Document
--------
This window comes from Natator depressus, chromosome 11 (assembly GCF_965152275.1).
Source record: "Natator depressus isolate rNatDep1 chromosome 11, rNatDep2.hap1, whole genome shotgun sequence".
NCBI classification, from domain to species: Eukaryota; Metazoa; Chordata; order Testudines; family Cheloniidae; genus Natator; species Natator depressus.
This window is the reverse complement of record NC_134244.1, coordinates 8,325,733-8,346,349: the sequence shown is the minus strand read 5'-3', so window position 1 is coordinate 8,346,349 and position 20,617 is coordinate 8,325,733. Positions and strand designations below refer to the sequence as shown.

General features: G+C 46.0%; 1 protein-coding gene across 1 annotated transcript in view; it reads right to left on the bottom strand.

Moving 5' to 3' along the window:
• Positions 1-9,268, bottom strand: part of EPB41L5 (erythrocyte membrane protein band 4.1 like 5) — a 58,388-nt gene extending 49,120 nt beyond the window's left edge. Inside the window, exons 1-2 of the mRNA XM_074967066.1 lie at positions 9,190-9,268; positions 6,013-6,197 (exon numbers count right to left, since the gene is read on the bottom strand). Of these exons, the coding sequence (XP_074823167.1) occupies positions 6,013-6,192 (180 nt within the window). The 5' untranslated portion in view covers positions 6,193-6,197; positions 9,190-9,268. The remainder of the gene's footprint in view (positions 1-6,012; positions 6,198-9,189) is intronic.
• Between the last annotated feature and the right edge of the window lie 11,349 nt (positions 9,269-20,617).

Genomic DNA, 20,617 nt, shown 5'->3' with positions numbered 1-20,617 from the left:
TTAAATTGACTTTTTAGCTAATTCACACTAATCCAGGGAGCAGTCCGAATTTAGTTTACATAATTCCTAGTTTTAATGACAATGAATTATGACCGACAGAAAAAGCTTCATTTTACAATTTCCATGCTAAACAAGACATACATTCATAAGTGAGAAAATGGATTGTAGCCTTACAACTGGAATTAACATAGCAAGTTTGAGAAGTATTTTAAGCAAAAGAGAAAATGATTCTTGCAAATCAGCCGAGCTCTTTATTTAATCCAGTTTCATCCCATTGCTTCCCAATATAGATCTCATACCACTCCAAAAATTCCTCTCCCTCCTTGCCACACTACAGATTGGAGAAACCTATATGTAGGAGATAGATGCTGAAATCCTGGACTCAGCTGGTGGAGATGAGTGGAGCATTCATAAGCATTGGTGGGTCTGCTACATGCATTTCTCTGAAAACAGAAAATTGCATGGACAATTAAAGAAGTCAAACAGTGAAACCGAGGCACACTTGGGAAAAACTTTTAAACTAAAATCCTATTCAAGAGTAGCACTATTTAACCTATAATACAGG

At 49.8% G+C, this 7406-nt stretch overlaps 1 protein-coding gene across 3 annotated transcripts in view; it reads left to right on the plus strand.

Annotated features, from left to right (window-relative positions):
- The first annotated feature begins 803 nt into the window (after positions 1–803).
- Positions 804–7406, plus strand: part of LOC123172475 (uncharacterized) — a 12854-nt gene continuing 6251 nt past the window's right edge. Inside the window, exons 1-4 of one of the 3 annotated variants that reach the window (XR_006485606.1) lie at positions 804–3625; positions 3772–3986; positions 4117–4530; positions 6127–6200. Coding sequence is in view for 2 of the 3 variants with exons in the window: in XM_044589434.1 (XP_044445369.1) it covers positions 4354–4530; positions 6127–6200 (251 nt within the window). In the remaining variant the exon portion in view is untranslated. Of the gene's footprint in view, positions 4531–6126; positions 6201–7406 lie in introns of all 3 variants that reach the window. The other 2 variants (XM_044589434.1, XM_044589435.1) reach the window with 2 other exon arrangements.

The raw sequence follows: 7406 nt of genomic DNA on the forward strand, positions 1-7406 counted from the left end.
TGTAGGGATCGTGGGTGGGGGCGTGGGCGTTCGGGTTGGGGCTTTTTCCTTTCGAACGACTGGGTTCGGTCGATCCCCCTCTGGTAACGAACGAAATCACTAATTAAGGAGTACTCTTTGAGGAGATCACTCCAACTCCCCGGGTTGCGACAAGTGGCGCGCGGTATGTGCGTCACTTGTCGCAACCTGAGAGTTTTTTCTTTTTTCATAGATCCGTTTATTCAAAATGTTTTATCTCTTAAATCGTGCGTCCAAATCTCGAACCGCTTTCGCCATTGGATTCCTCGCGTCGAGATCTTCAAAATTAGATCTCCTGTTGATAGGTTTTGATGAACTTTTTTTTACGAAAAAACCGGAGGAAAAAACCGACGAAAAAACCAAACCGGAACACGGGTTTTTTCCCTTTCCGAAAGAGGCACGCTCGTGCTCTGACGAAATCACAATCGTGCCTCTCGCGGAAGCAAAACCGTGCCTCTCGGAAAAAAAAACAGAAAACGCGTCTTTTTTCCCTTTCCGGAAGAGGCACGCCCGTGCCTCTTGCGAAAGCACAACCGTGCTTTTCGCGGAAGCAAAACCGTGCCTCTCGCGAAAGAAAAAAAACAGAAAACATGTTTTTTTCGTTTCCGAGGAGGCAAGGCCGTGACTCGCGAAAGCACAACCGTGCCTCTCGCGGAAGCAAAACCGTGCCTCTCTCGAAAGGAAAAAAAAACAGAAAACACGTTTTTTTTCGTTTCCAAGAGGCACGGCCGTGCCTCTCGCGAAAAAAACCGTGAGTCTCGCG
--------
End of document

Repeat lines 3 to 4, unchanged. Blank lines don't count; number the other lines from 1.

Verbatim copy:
NCBI classification, from domain to species: Eukaryota; Metazoa; Chordata; order Testudines; family Cheloniidae; genus Natator; species Natator depressus.
This window is the reverse complement of record NC_134244.1, coordinates 8,325,733-8,346,349: the sequence shown is the minus strand read 5'-3', so window position 1 is coordinate 8,346,349 and position 20,617 is coordinate 8,325,733. Positions and strand designations below refer to the sequence as shown.